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What Happens To Untreated Neuroblastoma & When To Go To Doctor?

Neuroblastoma is a pediatric tumor arising from the neural crest cells which are derived from the ectoderm in the embryo. The cells in the neuroblastoma are poorly differentiated, and the tumor is metastatic in nature. The usual age of presentation is infancy that is less than 1 year. It presents as an abdominal lump along with the associated abdominal symptoms of fullness, distension, etc. It is the most common malignancy to be found in the pediatric age group. The frequent age for diagnosis is the first month of life.

What Happens To Untreated Neuroblastoma?

It is a malignant tumor with poor prognosis and low survival rate. The neuroblastoma carries a very poor probability of being alive in cases when no treatment is given or left untreated. The five-year survival rate drops down to almost nil in untreated cases of neuroblastoma. The three year life period doesn’t go uneventful in untreated cases of neuroblastoma whereas it could have been disease-free for 3 years with treatment in more than 50% of the cases.(1)

The first line of treatment for neuroblastoma is chemotherapy with multiple anticancer drugs. Because the disease is highly metastatic, various anticancer drugs are started synergistically like cyclophosphamide, doxorubicin, etoposide, busulfan, melphalan, etc. The standard treatment accepted for the neuroblastoma is a combination of busulfan and melphalan. Although due to high metastatic nature of the tumor, the prognosis and survival do not improve by much margin. It is probably due to the diffuse nature of the neoplasm and abundance of the neoplastic cells. But the chemotherapy helps in shrinking the size of the tumor, reducing the abdominal symptoms, and sometimes very rarely can convert the metastatic neuroblastoma into benign ganglioneuroma which could be treated easily. The surgical treatment is of less use and found to be helpful in only stage 1 and 2 of the tumor.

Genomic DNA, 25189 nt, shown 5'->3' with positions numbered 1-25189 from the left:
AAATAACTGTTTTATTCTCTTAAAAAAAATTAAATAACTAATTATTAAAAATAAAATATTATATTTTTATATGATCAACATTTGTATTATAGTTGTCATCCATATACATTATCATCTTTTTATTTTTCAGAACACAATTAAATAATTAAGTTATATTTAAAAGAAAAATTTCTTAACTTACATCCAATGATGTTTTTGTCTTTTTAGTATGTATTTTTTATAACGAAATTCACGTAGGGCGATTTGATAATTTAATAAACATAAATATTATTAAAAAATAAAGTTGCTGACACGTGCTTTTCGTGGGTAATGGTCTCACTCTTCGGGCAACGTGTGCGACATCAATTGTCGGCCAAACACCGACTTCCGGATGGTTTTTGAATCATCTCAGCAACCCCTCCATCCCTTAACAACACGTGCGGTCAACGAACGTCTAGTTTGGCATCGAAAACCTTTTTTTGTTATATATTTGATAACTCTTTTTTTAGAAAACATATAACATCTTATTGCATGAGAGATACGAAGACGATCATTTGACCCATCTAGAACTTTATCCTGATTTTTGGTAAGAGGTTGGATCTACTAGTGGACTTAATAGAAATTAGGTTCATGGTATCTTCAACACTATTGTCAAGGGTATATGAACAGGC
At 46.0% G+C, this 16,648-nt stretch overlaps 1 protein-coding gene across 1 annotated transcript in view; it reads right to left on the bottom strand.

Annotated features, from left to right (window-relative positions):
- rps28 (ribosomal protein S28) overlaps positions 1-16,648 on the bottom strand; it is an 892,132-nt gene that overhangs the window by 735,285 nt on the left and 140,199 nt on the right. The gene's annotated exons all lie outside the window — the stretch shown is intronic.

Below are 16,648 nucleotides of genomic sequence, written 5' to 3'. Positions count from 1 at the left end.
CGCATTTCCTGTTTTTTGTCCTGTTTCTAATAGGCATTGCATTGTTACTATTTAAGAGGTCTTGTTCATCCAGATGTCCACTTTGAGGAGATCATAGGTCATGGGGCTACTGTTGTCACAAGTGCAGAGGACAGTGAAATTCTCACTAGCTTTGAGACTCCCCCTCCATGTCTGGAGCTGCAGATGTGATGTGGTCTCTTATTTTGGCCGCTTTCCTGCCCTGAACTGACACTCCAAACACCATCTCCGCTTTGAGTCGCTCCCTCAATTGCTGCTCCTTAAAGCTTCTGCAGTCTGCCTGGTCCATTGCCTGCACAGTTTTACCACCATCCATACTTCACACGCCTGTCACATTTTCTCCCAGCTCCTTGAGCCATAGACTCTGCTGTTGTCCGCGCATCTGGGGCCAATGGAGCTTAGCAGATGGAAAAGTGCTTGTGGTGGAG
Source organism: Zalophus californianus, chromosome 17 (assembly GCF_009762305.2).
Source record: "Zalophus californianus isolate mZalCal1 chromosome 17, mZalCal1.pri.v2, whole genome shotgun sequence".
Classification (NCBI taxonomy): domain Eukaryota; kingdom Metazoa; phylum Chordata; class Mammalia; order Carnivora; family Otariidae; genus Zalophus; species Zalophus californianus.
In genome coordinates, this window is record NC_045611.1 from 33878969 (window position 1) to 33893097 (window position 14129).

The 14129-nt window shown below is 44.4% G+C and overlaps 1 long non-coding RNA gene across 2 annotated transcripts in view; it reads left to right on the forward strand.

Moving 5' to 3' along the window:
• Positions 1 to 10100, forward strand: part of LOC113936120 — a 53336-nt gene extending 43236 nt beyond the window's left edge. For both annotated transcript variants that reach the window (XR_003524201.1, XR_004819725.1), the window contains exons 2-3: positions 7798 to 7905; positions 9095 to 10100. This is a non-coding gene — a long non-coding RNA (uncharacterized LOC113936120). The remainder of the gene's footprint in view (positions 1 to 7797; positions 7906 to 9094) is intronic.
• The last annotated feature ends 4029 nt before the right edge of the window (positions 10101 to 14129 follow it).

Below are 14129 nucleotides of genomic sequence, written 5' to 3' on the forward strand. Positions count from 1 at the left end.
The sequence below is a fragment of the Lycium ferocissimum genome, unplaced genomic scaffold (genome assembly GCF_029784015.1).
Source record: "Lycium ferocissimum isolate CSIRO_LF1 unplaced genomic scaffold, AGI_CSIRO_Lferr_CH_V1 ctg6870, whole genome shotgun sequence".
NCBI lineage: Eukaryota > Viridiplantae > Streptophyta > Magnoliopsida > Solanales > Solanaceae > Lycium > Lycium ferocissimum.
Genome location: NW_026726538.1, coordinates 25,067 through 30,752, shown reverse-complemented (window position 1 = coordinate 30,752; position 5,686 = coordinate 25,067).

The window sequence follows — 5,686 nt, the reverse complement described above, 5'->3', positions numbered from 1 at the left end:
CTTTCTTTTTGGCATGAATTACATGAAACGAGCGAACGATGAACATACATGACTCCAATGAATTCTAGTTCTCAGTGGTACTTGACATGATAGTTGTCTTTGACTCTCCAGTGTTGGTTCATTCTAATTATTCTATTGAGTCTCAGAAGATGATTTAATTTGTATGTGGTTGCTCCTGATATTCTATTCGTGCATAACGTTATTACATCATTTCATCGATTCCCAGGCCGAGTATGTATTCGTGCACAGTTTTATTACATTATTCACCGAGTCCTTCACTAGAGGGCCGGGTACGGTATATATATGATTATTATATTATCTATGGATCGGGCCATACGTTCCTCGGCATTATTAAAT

But it is observed that the infants which were diagnosed earlier than one year of age even with a diffuse and a malignant form of neuroblastoma had much better prognosis then the infants diagnosed with after one year of age. The reason behind such a difference in the prognosis is not known but it is suspected that the cells of the body are more totipotent in the first year of age and can recover better at an early age. The response of the infants below 1 year to the chemotherapy has been much better than the children who are diagnosed above one year of age. It has been shown by the researchers that how much the time is important in the diagnosis and early treatment to make the life of child event free in coming years although the complete treatment of it has not been yet established.

When To Go To Doctor For Neuroblastoma?

Any symptoms related to the abdomen like the presence of a lump, abdominal fullness, distension, vomiting of greenish disease-free etc. should be presented to the doctor immediately as soon as possible. Usually, it is a large lump which brings the parents of the patients to doctor in the first month of life and diagnosis can be made in the first month itself. As the prognosis changes drastically between the diagnosis of less than one year and more than one year, there should be no delay done in contacting a doctor.(1)


As the importance of early diagnosis and treatment has been established to help the infant, there should be no delay done on the part of parents to present to a doctor.

The ignorance of the parents would prove very costly for their child. The best treatment for the neuroblastoma remains the medical treatment and it is also shown by the studies that the infants below 1 year take the treatment very well and recover faster. The toxicity of anticancer drugs has been found more in patients treated after one year of age. The tumor of neuroblastoma demands immediate attention and parents should be well aware of it.


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Team PainAssist
Team PainAssist
Written, Edited or Reviewed By: Team PainAssist, Pain Assist Inc. This article does not provide medical advice. See disclaimer
Last Modified On:October 8, 2021

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